Review: White Bird
By nature, I am a cynic. When I saw that R.J. Palacio famed author of Wonder released a graphic novel, I thought she was riding on the coattails of her own success. I know it’s not a very nice thought, and I only write it here so I can publicly acknowledge that I was very very wrong.
By R.J. Palacio
Alfred A. Knopf, 2019
Grades 6 and up
Readers who know Palacio’s novel Wonder will recognize Julian, the not very nice kid. Here Julian is a bit reformed and asking his grandmother to tell him the story of her childhood.
Sara Blum, Julian’s grandmother, was a child when Hitler invaded France. France was split in two, and Sara’s part lived in relative ease. Jews were not being rounded up, but laws were enacted so that Jews were losing their jobs and could not shop in certain stores.
Things have been getting worse, however, and one day, the Nazis come to school to round up all the Jewish children. The Pastor in charge of the school tries to hide them first. Sara does not follow them into the forest, because she is afraid of ruining her shoes, which turns out to be lucky because one of the students, a Nazi sympathizer, gives them away. Sara hides while the Nazis search the building, but it’s the boy who had polio, the boy that everyone calls by a cruel nickname, who saves her. His name is Julien.
Julien and his family hide Sara for months in the barn across the way. They have to be very careful. There are nosy neighbors. There are Nazi sympathizers. There is the risk that Julien’s family will share the same fate as the Jews if they are caught.
The story is quiet, thoughtful, and filled with suspense. What will happen to Sara? Will the family be caught? Julien and Sara’s bond grows during the months that she hides, and the story’s characters grow tremendously. The kindness of Julien and his family in juxtaposition of what the Nazis were doing to innocent people brings lots of hope and helps restore faith in humanity.
Palacio is obviously continuing her theme of Choose Kind. Cynical as I am, I have to admit she nailed it. And she can draw, too! The artwork is soft, with earthy tones. There are moments of joy between Julien and Sara, and the artwork captures those moments in such a haunting way. Contrasted with the scary moments, the story will grab readers.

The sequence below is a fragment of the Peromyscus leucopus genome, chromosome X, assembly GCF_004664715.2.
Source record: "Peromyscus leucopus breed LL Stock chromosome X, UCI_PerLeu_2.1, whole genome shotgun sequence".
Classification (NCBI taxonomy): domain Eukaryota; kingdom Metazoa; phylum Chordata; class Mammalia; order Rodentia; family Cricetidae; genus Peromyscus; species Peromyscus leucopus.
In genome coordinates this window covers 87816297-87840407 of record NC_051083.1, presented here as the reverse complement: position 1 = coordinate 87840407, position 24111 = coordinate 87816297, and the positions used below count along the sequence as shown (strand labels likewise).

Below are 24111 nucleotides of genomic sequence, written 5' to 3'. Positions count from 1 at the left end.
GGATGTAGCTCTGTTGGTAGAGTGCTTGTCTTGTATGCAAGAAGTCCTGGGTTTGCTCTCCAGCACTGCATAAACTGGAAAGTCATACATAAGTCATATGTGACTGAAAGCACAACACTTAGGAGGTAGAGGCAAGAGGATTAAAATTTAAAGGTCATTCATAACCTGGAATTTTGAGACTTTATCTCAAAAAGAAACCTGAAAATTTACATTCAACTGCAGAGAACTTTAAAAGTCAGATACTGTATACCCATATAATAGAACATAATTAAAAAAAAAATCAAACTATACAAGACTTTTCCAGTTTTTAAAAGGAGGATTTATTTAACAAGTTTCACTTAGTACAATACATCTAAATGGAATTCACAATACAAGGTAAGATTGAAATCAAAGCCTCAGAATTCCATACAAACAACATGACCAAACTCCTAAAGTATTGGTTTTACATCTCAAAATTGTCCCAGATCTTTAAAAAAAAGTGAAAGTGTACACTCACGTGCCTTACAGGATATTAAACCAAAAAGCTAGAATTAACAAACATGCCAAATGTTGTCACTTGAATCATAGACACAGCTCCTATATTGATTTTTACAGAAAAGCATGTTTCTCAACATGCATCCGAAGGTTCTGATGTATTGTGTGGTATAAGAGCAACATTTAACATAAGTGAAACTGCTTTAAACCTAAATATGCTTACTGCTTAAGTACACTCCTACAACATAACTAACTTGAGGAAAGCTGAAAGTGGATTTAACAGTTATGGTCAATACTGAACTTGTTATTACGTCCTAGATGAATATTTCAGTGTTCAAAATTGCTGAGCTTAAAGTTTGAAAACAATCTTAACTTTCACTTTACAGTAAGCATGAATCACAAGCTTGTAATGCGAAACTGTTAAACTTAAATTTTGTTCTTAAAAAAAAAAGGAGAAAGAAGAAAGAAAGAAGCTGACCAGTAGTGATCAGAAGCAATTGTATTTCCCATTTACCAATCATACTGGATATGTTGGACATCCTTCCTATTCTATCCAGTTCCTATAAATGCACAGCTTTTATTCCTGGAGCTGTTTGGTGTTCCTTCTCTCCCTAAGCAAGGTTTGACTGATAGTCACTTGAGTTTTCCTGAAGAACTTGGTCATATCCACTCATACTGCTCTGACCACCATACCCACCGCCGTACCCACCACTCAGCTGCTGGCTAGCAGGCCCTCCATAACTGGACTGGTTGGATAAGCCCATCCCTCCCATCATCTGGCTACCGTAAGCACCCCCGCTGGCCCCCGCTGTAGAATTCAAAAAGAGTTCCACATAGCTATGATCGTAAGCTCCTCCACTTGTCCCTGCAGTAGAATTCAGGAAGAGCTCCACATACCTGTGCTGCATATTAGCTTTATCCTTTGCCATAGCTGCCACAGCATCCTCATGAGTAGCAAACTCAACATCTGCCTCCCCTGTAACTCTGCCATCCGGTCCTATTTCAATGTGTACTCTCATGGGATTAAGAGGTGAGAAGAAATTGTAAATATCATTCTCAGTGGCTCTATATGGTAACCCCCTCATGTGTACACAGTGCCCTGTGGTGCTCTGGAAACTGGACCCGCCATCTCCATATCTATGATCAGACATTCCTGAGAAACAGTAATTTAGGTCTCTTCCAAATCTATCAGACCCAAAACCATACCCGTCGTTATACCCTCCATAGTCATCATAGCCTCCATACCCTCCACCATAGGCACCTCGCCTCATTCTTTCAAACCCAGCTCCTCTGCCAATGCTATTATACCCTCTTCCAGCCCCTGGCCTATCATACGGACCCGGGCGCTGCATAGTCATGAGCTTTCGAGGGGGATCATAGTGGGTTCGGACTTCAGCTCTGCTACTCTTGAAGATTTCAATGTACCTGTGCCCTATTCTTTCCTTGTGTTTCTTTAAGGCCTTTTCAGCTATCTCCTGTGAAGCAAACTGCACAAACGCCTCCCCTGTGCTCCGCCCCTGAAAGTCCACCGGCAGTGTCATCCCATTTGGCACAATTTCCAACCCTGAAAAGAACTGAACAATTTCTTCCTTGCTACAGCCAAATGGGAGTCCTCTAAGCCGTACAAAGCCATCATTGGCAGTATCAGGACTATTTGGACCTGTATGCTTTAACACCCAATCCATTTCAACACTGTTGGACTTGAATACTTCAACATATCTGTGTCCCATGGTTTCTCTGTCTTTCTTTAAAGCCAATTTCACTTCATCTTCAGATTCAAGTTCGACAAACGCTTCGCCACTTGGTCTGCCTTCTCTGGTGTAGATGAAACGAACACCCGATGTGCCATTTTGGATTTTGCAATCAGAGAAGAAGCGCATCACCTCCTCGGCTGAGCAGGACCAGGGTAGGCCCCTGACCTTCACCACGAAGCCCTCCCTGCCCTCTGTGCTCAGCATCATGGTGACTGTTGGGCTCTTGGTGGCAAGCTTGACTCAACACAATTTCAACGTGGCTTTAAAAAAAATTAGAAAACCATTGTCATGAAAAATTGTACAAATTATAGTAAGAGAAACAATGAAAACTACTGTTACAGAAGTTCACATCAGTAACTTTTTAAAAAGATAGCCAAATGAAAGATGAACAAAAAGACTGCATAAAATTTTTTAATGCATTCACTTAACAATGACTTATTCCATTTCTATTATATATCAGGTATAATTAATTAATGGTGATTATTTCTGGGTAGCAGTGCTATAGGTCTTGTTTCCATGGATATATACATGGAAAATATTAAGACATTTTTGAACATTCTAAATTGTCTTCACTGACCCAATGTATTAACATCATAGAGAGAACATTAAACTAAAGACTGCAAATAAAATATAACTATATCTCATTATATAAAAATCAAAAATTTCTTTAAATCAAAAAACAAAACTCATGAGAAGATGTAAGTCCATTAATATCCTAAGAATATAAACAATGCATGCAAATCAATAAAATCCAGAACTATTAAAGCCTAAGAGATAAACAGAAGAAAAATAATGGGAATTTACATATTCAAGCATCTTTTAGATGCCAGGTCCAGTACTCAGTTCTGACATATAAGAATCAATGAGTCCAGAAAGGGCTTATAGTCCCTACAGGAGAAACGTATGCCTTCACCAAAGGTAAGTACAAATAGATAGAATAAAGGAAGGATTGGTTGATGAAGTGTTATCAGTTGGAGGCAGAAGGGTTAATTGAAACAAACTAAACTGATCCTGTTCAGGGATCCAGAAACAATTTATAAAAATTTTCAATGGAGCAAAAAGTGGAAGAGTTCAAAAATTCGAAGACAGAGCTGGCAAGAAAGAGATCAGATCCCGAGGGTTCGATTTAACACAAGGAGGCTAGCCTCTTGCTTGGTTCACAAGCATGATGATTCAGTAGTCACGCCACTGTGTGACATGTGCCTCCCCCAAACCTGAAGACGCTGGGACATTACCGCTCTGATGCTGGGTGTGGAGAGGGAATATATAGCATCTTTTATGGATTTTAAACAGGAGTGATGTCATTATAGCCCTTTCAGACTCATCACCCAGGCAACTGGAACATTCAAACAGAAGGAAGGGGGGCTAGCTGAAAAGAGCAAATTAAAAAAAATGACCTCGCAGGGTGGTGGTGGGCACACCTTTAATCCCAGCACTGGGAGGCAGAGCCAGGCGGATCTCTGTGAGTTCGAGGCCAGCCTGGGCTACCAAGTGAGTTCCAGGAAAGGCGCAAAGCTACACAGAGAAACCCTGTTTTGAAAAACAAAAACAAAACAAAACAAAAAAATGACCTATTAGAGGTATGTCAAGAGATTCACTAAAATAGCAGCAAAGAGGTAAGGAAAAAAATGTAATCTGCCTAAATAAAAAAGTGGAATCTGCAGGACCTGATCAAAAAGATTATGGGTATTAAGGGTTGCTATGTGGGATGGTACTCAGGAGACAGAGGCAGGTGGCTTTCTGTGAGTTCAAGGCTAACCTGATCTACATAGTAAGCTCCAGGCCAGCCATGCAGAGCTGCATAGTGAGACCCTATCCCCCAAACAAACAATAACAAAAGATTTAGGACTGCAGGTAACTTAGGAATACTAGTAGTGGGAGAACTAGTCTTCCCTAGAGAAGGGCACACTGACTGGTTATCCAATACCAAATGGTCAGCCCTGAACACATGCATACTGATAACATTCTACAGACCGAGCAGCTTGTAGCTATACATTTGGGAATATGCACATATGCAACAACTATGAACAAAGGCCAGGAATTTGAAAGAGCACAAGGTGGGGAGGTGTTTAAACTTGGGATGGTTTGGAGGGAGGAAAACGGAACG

I was at my local branch of the public library the other day and noticed a pile of White Bird on display. The librarian had mentioned that there had been so many copies just sitting there. It doesn’t surprise me, because the cover gives the book a very sophisticated and quiet look. By art alone, it won’t jump off the shelf. Sell the book by reaching out to fans of Wonder. Book Talk the title. Show a trailer or create one yourself. Get young readers excited, because White Bird needs to be read.
About Esther Keller
Esther Keller is the librarian at JHS 278, Marine Park in Brooklyn, NY. There she started the library's first graphic novel collection and strongly advocated for using comics in the classroom. She also curates the Graphic Novel collection for the NYC DOE Citywide Digital Library. She started her career at the Brooklyn Public Library and later jumped ship to the school system so she could have summer vacation and a job that would align with a growing family's schedule. On the side, she is a mother of 4 and regularly reviews for SLJ and School Library Connection (formerly LMC). In her past life, she served on the Great Graphic Novels for Teens Committee where she solidified her love and dedication to comics.
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